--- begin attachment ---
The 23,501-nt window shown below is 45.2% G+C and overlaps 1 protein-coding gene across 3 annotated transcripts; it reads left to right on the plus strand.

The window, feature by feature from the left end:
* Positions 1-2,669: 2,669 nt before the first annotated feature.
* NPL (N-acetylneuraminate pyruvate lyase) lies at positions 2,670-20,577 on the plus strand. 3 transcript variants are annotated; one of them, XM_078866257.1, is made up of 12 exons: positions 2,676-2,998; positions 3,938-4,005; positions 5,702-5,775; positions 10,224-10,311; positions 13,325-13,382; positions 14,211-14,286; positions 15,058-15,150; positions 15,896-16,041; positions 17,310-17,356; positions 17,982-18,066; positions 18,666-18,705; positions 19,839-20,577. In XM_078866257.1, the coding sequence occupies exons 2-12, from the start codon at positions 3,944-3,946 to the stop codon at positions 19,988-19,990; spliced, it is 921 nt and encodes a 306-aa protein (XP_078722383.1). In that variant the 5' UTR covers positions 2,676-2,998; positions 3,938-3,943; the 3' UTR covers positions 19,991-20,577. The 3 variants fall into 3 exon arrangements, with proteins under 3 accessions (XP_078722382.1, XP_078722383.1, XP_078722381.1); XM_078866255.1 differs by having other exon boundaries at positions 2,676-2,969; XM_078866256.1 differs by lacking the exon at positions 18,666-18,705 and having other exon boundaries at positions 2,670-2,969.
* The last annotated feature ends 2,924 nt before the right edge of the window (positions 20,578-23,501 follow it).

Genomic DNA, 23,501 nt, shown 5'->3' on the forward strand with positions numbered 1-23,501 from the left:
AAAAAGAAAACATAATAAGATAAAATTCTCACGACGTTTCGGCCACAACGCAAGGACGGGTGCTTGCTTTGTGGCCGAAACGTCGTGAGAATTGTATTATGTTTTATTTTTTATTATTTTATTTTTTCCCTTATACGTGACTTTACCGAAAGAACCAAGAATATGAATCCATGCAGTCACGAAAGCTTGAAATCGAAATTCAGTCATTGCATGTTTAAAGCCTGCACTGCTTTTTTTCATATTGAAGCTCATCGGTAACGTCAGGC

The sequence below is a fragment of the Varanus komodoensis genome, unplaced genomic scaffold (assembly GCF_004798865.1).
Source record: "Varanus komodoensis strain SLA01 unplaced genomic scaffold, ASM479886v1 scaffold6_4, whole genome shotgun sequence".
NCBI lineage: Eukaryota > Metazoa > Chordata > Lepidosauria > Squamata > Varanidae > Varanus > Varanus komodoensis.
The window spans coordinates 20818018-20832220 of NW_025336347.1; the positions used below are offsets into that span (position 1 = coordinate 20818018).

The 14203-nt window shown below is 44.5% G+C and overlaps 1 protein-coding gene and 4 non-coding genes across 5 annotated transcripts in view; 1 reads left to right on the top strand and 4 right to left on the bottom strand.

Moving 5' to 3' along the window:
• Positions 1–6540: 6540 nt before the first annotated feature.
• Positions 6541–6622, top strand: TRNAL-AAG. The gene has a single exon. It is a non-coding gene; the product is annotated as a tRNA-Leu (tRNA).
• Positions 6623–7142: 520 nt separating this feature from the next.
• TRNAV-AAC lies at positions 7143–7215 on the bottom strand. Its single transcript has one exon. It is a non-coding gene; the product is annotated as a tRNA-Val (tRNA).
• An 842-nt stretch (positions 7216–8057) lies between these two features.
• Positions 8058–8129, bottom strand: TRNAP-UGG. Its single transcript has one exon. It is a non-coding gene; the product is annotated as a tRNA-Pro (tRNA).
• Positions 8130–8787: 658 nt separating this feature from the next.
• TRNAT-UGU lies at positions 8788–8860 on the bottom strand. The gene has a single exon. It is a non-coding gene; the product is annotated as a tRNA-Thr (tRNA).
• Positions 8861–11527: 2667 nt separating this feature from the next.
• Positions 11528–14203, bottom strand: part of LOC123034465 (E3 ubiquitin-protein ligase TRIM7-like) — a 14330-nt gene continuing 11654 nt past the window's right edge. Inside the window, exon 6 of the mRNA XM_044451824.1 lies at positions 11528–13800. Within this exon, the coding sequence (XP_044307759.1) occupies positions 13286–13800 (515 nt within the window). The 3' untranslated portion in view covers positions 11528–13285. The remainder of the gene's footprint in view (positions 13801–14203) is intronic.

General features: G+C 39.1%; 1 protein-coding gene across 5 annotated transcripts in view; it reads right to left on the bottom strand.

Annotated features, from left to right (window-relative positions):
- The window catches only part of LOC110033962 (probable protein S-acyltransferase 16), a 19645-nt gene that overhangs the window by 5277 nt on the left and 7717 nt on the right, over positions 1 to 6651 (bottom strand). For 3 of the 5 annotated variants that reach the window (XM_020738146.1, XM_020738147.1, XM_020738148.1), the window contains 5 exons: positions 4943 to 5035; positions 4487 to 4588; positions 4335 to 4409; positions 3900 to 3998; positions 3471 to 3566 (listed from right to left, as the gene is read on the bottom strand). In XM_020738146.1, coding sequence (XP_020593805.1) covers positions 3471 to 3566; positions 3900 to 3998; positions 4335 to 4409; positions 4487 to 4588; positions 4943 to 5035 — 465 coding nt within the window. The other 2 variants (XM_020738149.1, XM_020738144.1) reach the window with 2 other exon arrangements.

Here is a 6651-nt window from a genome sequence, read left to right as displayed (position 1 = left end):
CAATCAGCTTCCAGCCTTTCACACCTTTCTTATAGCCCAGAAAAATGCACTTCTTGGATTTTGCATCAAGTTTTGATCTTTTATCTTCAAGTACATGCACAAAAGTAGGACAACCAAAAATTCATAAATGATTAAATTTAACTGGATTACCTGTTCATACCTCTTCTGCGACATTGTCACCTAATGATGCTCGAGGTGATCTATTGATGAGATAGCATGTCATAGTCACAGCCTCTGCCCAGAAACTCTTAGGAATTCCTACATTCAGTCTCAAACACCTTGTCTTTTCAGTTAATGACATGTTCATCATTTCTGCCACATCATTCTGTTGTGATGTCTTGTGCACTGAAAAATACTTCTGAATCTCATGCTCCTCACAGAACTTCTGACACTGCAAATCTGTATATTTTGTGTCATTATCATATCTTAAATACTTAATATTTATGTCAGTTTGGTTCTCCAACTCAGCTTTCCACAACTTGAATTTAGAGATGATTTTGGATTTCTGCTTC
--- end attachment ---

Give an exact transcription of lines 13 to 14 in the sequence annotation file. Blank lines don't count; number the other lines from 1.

Moving 5' to 3' along the window:
• Positions 1–6540: 6540 nt before the first annotated feature.